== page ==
Colossians 4:2

READ:

Colossians 4:2

2 Continue in prayer, and watch in the same with thanksgiving.

EXHORTATION:

All believers are here commanded to pray with earnest perseverance. The Greek word translated as “continue” (proskarteré?) has the idea of “to continue to do something with intense effort, even with the possibility of difficulties along the way, until one has brought it to the wished-for end”. Firstly, our prayers must be earnest before God. Prayer should never be perfunctory. A casual or superficial attitude in prayer is akin to being irreverent before God. An indifferent heart in prayer is tantamount to mocking God’s holy and solemn presence. Wandering hearts and sleepy prayers are not befitting the majestic presence of our gracious God. Secondly, there must be devoutness and commitment to prayer. Jesus said, “Men ought always to pray, and not to faint”. Not that we are to be always on our knees, but that the spirit of prayer should never be laid aside. We must have a prayerful spirit all the time. We must also delight in frequent prayers, whether they be short or protracted prayers. God must be frequently sought, for He alone is our help.

Scripture records many examples of men and women who frequently prayed. In this chapter, the apostle mentions his co-labourer, Epaphras, as “always labouring fervently for you in prayers” (Colossians 4:12). Such constancy in prayer has been the secret of God’s servants who are Godhonouring. We must take care not to be drawn away from prayer by laziness, pleasure, business, etc.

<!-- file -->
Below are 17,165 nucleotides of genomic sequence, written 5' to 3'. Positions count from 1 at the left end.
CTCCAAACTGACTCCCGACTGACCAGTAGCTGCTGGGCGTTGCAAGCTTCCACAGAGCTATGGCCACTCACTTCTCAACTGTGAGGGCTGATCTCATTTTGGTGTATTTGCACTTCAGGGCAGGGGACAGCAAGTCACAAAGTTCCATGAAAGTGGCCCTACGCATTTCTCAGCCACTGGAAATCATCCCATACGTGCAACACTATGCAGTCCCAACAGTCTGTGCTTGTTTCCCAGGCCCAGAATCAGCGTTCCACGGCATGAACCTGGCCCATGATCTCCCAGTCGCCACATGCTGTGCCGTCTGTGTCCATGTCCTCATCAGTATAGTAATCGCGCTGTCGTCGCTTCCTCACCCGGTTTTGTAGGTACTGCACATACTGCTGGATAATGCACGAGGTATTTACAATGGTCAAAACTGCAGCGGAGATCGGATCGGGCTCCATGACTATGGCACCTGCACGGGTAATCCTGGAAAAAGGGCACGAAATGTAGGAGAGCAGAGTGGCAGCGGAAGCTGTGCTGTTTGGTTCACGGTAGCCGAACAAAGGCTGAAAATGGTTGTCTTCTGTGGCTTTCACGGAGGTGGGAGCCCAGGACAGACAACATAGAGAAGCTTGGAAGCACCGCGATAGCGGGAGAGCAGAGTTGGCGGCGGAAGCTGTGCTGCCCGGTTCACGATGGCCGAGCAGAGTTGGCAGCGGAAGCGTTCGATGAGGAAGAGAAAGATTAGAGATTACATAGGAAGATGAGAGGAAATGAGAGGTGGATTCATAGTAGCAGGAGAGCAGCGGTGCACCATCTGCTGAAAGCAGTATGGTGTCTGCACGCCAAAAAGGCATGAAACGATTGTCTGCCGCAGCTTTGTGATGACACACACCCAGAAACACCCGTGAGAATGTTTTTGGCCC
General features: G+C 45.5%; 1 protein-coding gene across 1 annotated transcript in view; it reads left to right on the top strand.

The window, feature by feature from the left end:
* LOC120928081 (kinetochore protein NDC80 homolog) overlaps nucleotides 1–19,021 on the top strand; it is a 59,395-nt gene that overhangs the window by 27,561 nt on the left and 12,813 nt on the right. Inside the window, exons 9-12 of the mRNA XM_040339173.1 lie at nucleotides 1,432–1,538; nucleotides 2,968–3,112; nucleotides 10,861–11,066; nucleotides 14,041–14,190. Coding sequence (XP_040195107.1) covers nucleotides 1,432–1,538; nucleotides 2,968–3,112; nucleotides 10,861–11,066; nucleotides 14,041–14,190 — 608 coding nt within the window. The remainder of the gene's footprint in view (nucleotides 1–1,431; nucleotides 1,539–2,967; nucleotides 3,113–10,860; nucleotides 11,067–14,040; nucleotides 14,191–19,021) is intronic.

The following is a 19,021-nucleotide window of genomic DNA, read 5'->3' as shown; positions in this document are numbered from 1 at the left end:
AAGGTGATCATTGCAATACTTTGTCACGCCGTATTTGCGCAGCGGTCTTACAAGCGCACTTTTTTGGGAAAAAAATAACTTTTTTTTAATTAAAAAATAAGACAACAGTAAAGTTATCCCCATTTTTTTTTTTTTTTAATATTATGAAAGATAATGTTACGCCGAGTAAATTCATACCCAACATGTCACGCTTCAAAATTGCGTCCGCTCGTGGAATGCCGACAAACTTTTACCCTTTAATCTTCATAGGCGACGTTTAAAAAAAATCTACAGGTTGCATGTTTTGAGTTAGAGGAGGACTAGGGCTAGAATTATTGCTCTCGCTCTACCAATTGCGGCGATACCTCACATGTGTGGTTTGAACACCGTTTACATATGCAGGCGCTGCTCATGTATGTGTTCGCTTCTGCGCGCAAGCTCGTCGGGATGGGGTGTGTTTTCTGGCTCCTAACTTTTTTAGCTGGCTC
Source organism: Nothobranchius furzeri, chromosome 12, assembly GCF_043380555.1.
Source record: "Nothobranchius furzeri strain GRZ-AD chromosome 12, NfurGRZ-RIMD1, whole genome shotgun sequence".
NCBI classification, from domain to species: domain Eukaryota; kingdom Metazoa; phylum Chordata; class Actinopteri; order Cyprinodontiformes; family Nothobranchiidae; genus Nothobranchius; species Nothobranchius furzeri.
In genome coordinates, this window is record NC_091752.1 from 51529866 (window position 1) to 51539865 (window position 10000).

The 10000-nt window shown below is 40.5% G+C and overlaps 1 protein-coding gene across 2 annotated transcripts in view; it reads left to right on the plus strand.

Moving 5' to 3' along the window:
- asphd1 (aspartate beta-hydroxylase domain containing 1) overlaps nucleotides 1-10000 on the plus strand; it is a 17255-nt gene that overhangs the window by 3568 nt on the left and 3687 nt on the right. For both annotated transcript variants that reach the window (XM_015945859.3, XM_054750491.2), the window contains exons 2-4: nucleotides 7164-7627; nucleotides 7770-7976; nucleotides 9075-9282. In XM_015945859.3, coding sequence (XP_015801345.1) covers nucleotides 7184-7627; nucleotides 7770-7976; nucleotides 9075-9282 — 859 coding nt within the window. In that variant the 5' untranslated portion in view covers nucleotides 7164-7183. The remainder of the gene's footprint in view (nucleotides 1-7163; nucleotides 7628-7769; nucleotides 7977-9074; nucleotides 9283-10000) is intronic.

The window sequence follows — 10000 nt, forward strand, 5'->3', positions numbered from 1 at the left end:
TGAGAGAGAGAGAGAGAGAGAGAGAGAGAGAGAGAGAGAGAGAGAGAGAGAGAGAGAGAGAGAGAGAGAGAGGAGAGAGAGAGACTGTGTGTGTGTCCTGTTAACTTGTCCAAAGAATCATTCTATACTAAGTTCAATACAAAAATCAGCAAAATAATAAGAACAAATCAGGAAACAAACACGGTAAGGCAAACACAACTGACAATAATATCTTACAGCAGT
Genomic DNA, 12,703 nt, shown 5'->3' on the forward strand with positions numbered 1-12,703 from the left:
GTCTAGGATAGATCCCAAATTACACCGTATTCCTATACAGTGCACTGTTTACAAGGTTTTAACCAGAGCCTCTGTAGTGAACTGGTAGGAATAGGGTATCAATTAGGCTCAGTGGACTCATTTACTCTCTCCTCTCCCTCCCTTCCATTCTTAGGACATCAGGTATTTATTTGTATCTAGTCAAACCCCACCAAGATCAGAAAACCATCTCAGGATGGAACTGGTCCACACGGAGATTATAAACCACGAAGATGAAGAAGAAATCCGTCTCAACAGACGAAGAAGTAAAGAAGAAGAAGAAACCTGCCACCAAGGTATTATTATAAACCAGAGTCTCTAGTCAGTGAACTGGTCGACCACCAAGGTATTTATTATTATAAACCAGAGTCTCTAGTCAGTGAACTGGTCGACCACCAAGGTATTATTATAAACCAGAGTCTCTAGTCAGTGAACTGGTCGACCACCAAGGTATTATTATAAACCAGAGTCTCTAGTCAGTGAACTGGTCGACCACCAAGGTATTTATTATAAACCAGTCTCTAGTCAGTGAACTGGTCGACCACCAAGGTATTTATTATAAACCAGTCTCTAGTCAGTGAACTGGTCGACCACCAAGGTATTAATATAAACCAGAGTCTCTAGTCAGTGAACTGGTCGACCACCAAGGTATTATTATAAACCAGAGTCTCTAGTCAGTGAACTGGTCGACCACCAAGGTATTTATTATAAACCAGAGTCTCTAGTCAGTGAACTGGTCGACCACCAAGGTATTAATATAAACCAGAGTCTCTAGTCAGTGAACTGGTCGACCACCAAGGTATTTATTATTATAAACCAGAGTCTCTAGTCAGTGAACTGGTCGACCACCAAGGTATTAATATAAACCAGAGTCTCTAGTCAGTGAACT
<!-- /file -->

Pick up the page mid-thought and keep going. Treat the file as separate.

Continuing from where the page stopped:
We are also called unto watchfulness in prayer – “watch in the same”. The word rendered “watch” has the idea of “refrain from sleep”, “stay awake”, “be alert”, “be vigilant”. When physical tiredness and sleepiness prevented Peter, James and John from being awakened unto prayer, Jesus rebuked them: “What, could ye not watch with me one hour? Watch and pray, that ye enter not into temptation: the spirit indeed is willing, but the flesh is weak” (Matthew 26:40-41). Even physical fatigue is not a satisfactory excuse for failing in prayer. Christians must be awake unto the pressing matters of life and ministry, so as to bring them to God in prayer.

Whenever we pray, we must not fail to be thankful towards God. We are more prone to ask or complain than to give thanks. When we pray, we must be grateful for the blessings already granted and for the promises He has given unto us. Beware: ungrateful men are not fit to pray.